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This Week in JAMA
March 7, 2001

This Week in JAMA

JAMA. 2001;285(9):1121. doi:10.1001/jama.285.9.1121
Drug Combinations for Initial Treatment of HIV Infection

Monotherapy with abacavir, a potent inhibitor of HIV reverse transcriptase, has been shown to have antiretroviral activity comparable with that of protease inhibitors among treatment-naive patients infected with HIV. Staszewski and colleaguesArticle compared an abacavir-containing triple nucleoside analogue regimen (abacavir-lamivudine-zidovudine) with a conventional protease-containing regimen (indinavir-lamivudine-zidovudine) among adults infected with HIV who had not received prior antiretroviral treatment and who had a plasma HIV RNA level of at least 10 000 copies/mL and a CD4 cell count of at least 100 × 106/L. After 48 weeks, the proportion of patients who achieved a plasma HIV RNA level of 400 copies/mL or less was 51% in both the abacavir and indinavir groups. In an editorial, Djulbegovic and ClarkeArticle discuss how clinical trials like this one, designed to show that 2 treatments are the same (equivalence trials), differ from trials designed to test whether one treatment is better than another (superiority trials).

Trauma Center Volume and Patient Outcomes

For some areas of complex surgical care, higher surgical volume has been associated with better patient outcomes. In this retrospective study, Nathens and colleagues evaluated the association between trauma center volume and outcomes of patients with 2 types of trauma—penetrating abdominal injury and multisystem blunt trauma. Inpatient mortality was significantly lower at high-volume trauma centers (>650 trauma admissions/y) among patients at high risk for adverse outcomes (severe injury plus shock or coma) than among those admitted to low-volume centers. Patients with severe penetrating abdominal injury and all patients with multisystem blunt trauma admitted to high-volume centers had shorter hospital length of stay compared with patients admitted to low-volume centers.

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Internet-Based Weight Loss Program

Internet access provides an opportunity for computer-mediated health care interventions. Tate and colleagues studied the efficacy of an Internet behavioral weight loss program that provided educational resources, weekly behavioral weight loss lessons and individualized feedback in response to self-monitoring diaries of daily diet and exercise submitted electronically, and access to an electronic bulletin board for support. Overweight adult volunteers randomly assigned to the Internet behavior therapy group lost more weight at 3 and 6 months and had greater decreases in waist circumference than those assigned to a control intervention using only the educational and self-monitoring Web resources.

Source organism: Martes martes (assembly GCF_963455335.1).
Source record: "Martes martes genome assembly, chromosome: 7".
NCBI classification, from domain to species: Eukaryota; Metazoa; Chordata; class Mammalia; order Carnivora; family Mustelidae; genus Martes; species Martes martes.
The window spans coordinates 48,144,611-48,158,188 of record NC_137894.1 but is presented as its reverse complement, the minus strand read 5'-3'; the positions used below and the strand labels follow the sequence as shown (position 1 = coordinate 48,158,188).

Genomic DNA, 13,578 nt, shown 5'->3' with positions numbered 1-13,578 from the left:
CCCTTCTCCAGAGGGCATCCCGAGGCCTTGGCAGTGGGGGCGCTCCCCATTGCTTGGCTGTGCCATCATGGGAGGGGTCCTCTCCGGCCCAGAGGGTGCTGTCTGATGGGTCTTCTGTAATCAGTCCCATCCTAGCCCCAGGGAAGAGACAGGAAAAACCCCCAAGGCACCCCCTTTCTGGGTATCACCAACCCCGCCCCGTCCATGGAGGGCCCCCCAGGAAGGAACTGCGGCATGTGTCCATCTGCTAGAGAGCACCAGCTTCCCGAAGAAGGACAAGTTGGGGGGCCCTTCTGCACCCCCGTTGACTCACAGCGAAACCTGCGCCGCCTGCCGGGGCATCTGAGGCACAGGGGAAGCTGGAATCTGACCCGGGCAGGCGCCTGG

Vitamin E and Lipid Peroxidation

Oxidative damage appears to be important in the pathogenesis of many common diseases, but research findings on the benefits of antioxidants have been contradictory and until recently, quantitative indices of free radical–induced modification of lipids, proteins, and DNA in vivo have not been available. Meagher and colleagues randomly assigned healthy adult volunteers to receive 200, 400, 800, 1200, or 2000 IU/d of vitamin E or placebo for 8 weeks, followed by an 8-week washout period. Serum vitamin E levels increased in a dose-dependent manner during the study and reached a steady-state by 8 weeks, but no significant effect of vitamin E on 3 quantitative indices of lipid peroxidation was observed.

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Time Trends in Autism and MMR Immunization

Measles-mumps-rubella (MMR) immunization has been proposed as a possible cause for the marked increase in the caseload of children with autism enrolled in the California Department of Developmental Services system over the past 2 decades. In this analysis of data from California for birth cohorts from 1980 through 1994, Dales and colleagues found no correlation between trends in early MMR immunization coverage and the caseload of children with autism.

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A Piece of My Mind

"How can patients know what answers are available to questions they did not even know to ask?" From "Moral Wounds: Complicated Complications."

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Medical News & Perspectives

Alan Leshner, PhD, director of the National Institute on Drug Abuse, talks with a Medical News reporter about his institute's current mandate and future role.

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HIV Infection in US Women

A comprehensive review of the clinical literature on HIV infection in women in the United States.

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AEDs and Survival After Sudden Cardiac Arrest

Recent advances in automated external defibrillator (AED) technology and a review of AED effectiveness and the role of public access defibrillation.

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Safety of Participants in Clinical Research

Recommendations to update the current system for protecting human subjects in clinical research consonant with recent changes in the conduct of clinical trials.

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Approaches to health care for displaced populations.

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JAMA Patient Page

For your patients: Information about automated external defibrillators.

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